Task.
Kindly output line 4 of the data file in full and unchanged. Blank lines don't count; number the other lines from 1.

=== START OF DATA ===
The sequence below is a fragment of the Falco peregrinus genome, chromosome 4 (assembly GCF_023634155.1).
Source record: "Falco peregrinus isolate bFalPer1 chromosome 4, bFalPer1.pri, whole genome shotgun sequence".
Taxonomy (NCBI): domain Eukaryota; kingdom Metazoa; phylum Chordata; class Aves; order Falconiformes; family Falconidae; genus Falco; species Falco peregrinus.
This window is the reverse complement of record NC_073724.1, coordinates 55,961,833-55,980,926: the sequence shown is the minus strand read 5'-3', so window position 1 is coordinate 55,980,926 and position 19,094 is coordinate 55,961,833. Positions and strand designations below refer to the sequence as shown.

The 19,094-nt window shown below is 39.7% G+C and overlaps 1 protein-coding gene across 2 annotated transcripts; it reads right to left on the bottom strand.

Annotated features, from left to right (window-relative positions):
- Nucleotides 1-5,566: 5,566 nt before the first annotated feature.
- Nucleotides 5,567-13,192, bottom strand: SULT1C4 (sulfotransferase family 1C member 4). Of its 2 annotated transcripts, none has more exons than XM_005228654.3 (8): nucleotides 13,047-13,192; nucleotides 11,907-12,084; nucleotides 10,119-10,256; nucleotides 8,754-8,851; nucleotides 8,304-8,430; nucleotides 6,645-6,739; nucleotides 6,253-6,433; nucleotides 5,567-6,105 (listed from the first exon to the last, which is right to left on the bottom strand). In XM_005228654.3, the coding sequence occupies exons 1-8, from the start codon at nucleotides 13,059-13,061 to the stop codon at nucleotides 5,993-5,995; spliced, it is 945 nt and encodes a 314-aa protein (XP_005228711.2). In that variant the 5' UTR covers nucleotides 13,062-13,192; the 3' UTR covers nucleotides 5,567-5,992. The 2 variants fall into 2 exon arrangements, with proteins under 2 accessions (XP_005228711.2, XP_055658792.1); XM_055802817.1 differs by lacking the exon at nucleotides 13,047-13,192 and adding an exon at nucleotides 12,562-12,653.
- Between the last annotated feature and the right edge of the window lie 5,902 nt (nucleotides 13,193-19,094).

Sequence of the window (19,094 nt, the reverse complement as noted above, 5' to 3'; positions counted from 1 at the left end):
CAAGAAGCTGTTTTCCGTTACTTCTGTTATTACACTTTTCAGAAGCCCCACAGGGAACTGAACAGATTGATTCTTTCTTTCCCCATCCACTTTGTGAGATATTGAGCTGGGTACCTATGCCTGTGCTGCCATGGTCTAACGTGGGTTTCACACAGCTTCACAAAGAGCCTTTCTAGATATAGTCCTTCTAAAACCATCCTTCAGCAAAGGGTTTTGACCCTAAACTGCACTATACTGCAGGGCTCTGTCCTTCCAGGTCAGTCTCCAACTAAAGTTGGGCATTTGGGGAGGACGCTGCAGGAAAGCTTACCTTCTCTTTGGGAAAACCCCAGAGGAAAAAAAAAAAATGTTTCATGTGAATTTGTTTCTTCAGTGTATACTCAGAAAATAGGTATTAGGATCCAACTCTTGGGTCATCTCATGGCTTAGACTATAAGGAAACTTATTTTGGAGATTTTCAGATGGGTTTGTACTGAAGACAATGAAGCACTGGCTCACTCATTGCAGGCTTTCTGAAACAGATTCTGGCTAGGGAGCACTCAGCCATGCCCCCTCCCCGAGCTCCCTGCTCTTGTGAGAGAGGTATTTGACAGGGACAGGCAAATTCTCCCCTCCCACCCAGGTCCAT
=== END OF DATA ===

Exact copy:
This window is the reverse complement of record NC_073724.1, coordinates 55,961,833-55,980,926: the sequence shown is the minus strand read 5'-3', so window position 1 is coordinate 55,980,926 and position 19,094 is coordinate 55,961,833. Positions and strand designations below refer to the sequence as shown.